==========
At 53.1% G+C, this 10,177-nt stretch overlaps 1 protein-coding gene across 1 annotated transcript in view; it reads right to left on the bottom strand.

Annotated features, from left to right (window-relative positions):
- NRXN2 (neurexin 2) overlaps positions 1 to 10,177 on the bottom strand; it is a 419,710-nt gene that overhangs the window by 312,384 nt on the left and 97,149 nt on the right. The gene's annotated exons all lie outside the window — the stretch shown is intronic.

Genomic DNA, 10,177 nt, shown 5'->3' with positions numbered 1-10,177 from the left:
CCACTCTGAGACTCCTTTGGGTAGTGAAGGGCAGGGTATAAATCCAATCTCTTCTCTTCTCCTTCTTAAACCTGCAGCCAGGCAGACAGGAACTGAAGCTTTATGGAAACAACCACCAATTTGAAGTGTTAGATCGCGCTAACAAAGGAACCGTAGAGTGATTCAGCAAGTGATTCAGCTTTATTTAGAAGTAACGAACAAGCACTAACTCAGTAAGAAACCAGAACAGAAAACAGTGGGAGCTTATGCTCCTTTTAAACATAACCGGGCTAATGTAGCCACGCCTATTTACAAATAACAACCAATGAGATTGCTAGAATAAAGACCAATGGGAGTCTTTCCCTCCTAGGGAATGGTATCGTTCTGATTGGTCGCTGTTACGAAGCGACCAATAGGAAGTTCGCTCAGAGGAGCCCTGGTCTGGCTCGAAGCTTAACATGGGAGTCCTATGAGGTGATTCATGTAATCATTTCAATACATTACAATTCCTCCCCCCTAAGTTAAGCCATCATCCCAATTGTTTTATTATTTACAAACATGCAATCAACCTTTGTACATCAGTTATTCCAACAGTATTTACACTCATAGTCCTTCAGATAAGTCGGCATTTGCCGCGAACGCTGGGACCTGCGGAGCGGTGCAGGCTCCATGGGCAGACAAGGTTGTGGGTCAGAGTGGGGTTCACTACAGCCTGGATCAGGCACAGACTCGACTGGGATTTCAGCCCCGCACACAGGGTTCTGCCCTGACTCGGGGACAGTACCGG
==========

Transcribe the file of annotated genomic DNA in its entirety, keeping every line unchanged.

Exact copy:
At 53.1% G+C, this 10,177-nt stretch overlaps 1 protein-coding gene across 1 annotated transcript in view; it reads right to left on the bottom strand.

Annotated features, from left to right (window-relative positions):
- NRXN2 (neurexin 2) overlaps positions 1 to 10,177 on the bottom strand; it is a 419,710-nt gene that overhangs the window by 312,384 nt on the left and 97,149 nt on the right. The gene's annotated exons all lie outside the window — the stretch shown is intronic.

Genomic DNA, 10,177 nt, shown 5'->3' with positions numbered 1-10,177 from the left:
CCACTCTGAGACTCCTTTGGGTAGTGAAGGGCAGGGTATAAATCCAATCTCTTCTCTTCTCCTTCTTAAACCTGCAGCCAGGCAGACAGGAACTGAAGCTTTATGGAAACAACCACCAATTTGAAGTGTTAGATCGCGCTAACAAAGGAACCGTAGAGTGATTCAGCAAGTGATTCAGCTTTATTTAGAAGTAACGAACAAGCACTAACTCAGTAAGAAACCAGAACAGAAAACAGTGGGAGCTTATGCTCCTTTTAAACATAACCGGGCTAATGTAGCCACGCCTATTTACAAATAACAACCAATGAGATTGCTAGAATAAAGACCAATGGGAGTCTTTCCCTCCTAGGGAATGGTATCGTTCTGATTGGTCGCTGTTACGAAGCGACCAATAGGAAGTTCGCTCAGAGGAGCCCTGGTCTGGCTCGAAGCTTAACATGGGAGTCCTATGAGGTGATTCATGTAATCATTTCAATACATTACAATTCCTCCCCCCTAAGTTAAGCCATCATCCCAATTGTTTTATTATTTACAAACATGCAATCAACCTTTGTACATCAGTTATTCCAACAGTATTTACACTCATAGTCCTTCAGATAAGTCGGCATTTGCCGCGAACGCTGGGACCTGCGGAGCGGTGCAGGCTCCATGGGCAGACAAGGTTGTGGGTCAGAGTGGGGTTCACTACAGCCTGGATCAGGCACAGACTCGACTGGGATTTCAGCCCCGCACACAGGGTTCTGCCCTGACTCGGGGACAGTACCGG